This comes in three parts, according to Tumblr Ask requests: PS editing, LR editing, and LR editing using VSCO Film presets. I own Photoshop CS5.1 and Lightroom 3.6, and I’m going to use this photo as the SOOC or unedited shot during the entire process:
EXIF: 35mm f/1.4L, Av mode, f/1.4 aperture, Auto white balance.
Keep in mind that each photo is edited differently, especially in PS, where I don’t use presets.
I rarely use Photoshop for my post-processing anymore, but one Anon asked how to get my fake film effect using PS so here we are. First thing I go for is Brightness:
Just a little notch. This one is around +45. Then, Contrast, around +40:
I often go back and forth with Contrast, changing it as I go on according to how much the photo needs. Next is Levels. I first adjust the Black-White points (that is the lever at the bottom), with Output Levels let’s say 29 on black and 255 on white. Then, right under the graph-like diagram, there are three points: Shadows (the black point), Midtones (the gray point), and Highlights (the white point). I put Shadows to around +23 and Midtones to +1.24. I rarely touch the Highlights. This would come out like this:
I know, all that work with little changes. Because when I say “minimal editing,” I really mean minimal! :) Okay, Color Balance is next. Make sure that the tone is set in Midtones as default, then just a little slide towards the Red (that’s the first lever), around +12:
I really want to bring out the red in her hair without overdoing it, so I’ll also adjust with Selective Color. Under the Reds, I’d slide the Yellow to around +24 and the Black to the +21. (This means that it edits the yellow and black components in all the red colors in the photo.) This would produce something like this:
I don’t know if it’s my pixel-peeping attitude, but the Reds are warmer and livelier now than before.
Sometimes I also desaturate a bit, especially in sunny shots with the sky so blue, but not in this one. The colors are fine. Finally, I’d add some grain because in film grain we trust! PS Film Grain is not the most elegant grain there is, but I take what I can get. Just go to Filter > Artistic > then select Film Grain. I only add some minimal grain, so I’d slide the Grain level to just 1, with Highlight Area and Intensity to 0. Don’t want to make it look like sandpaper now. This would create very subtle hints of grain, which are more evident in shadowy or dark areas of the photo:
And that’s basically how I do it in Photoshop.
A different software, but expect only slightly different results. I still edit in LR the way I do in PS. First up, Brightness at +60:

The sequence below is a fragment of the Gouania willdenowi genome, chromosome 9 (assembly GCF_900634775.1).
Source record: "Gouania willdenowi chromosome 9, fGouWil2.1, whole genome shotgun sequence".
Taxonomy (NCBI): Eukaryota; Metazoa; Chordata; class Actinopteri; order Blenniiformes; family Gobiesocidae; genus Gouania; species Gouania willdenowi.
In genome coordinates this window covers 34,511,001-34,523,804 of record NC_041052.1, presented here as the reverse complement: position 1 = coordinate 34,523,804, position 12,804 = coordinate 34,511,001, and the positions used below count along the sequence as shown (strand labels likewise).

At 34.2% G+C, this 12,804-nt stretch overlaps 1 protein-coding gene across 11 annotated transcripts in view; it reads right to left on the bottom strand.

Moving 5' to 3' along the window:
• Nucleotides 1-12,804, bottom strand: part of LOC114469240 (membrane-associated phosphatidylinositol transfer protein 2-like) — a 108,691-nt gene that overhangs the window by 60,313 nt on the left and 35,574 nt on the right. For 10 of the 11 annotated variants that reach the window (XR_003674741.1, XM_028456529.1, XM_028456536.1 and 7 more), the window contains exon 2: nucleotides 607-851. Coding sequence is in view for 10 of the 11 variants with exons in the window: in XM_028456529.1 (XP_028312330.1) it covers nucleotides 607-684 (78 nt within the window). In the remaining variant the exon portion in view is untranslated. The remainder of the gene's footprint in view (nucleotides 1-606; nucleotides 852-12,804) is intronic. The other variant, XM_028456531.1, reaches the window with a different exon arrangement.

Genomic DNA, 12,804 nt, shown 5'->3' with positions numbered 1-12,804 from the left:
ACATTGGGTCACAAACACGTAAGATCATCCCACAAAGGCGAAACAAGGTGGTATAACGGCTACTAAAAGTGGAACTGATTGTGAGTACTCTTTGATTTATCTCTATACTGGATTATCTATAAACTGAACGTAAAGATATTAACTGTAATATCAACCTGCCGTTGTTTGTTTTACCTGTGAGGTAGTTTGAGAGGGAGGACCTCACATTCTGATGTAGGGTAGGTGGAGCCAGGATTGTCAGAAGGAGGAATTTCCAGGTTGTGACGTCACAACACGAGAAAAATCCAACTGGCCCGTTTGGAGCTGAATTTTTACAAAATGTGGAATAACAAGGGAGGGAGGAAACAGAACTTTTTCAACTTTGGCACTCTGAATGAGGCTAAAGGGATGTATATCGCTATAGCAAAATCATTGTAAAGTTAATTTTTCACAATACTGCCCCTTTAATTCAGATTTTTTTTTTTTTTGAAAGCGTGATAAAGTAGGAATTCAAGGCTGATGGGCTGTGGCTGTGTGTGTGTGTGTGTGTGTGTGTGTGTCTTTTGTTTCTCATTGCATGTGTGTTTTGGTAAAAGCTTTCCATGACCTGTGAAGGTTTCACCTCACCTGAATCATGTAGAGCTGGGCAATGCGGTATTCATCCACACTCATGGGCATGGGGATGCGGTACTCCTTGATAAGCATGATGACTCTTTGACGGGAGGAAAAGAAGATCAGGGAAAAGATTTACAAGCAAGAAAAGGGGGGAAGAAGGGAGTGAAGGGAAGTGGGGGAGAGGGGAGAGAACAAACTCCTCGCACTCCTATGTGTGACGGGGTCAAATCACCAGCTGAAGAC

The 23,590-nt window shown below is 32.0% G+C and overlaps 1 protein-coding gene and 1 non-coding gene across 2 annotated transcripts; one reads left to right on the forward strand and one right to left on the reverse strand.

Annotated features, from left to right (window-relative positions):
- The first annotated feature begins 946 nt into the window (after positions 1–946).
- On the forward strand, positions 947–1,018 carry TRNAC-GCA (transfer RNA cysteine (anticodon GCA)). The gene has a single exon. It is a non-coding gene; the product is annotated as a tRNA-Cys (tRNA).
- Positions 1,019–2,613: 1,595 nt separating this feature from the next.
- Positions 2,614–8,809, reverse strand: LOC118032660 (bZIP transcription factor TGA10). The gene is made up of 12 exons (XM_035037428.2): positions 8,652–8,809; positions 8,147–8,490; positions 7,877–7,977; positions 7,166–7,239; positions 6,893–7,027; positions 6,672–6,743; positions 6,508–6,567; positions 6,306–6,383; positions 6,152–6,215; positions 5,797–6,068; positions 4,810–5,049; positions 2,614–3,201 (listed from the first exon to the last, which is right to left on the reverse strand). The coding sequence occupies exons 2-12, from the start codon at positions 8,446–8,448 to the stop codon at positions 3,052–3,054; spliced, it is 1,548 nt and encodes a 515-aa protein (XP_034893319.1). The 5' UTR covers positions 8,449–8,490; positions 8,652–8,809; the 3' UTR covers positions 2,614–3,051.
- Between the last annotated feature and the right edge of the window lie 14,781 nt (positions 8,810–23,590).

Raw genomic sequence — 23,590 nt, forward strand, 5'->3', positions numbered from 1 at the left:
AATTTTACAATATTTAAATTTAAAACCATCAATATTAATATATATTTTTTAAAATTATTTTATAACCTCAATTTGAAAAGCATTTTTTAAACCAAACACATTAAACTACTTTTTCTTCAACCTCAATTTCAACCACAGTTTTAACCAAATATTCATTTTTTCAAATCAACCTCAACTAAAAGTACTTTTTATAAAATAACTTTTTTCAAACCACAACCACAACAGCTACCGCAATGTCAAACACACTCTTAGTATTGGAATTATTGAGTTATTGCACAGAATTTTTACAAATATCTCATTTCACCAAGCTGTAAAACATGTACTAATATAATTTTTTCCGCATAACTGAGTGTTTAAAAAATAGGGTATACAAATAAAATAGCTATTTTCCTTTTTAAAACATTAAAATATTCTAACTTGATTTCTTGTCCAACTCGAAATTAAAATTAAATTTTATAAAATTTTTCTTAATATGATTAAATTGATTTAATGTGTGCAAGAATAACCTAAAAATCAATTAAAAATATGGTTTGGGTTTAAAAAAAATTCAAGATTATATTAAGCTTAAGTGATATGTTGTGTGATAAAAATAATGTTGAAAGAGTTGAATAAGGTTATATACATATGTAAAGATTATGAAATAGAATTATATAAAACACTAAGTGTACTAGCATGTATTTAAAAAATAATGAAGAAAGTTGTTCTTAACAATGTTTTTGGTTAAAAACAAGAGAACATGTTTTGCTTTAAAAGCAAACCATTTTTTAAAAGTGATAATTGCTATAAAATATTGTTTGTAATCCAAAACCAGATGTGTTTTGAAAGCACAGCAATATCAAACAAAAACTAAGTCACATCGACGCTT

Then, Contrast at +36:
One thing I like about LR is the “Blacks” tool. It’s quite sensitive, so just a few notches would do. This one is at +6:
As the name suggests, it heightens all the blacks in the photo, which I like. :) I don’t normally touch the Saturation unless needed, but I still want the colors to pop, so I slide the Vibrance to around +59:
The blue in her scarf is a bit overdone, so I’d go to HSL (just one of the menus on the sidebar), and under Saturation, I decrease the Blue to around -48:
That’s about right. Then, the final touch, Grain. Under Effects, there’s a Grain lever. For the Amount, I put in +18, Size at +25, and Roughness at +50:
III. LIGHTROOM USING VSCO FILM PRESETS
Firstly, I hope that I have pushed at least one fake-film lover here to buy VSCO, haha. It’s really an incredible pack of presets that sometimes I wonder if $79 even amounts to it. This editing process is the one I’ve been using lately, and I’m still getting the hang of it. It gets easier once you’ve found the perfect preset in the pack that you would and should apply to most, if not all, of your photos to provide some consistency.
My favorite Film Preset is the Fuji 800Z+ for colored shots, and the Kodak T-MAX 3200+ for black-and-whites. I use these two all the time.
So I apply the Fuji 800Z+ preset:
YES, it would look horrible initially. That’s why the presets come with a Film Toolkit (found at the bottom of the Presets list). First I even out the highlights using the “Color - Darker Skies ++” option:
Not much changes. Next, on the sidebar, I up the Blacks to +10:
There’s too much grain, so using the Toolkit, I decrease it by selecting “Grain +.”
And she’s done. :) My original editing to this photo using VSCO came out like this:
And I honestly can’t remember what I did with it to make it look like that. But the point of this tutorial post was to go over what I mostly do when editing, so I guess the end result of this photo isn’t that important, haha.
Okay then, I hope I helped or at least entertained someone a bit.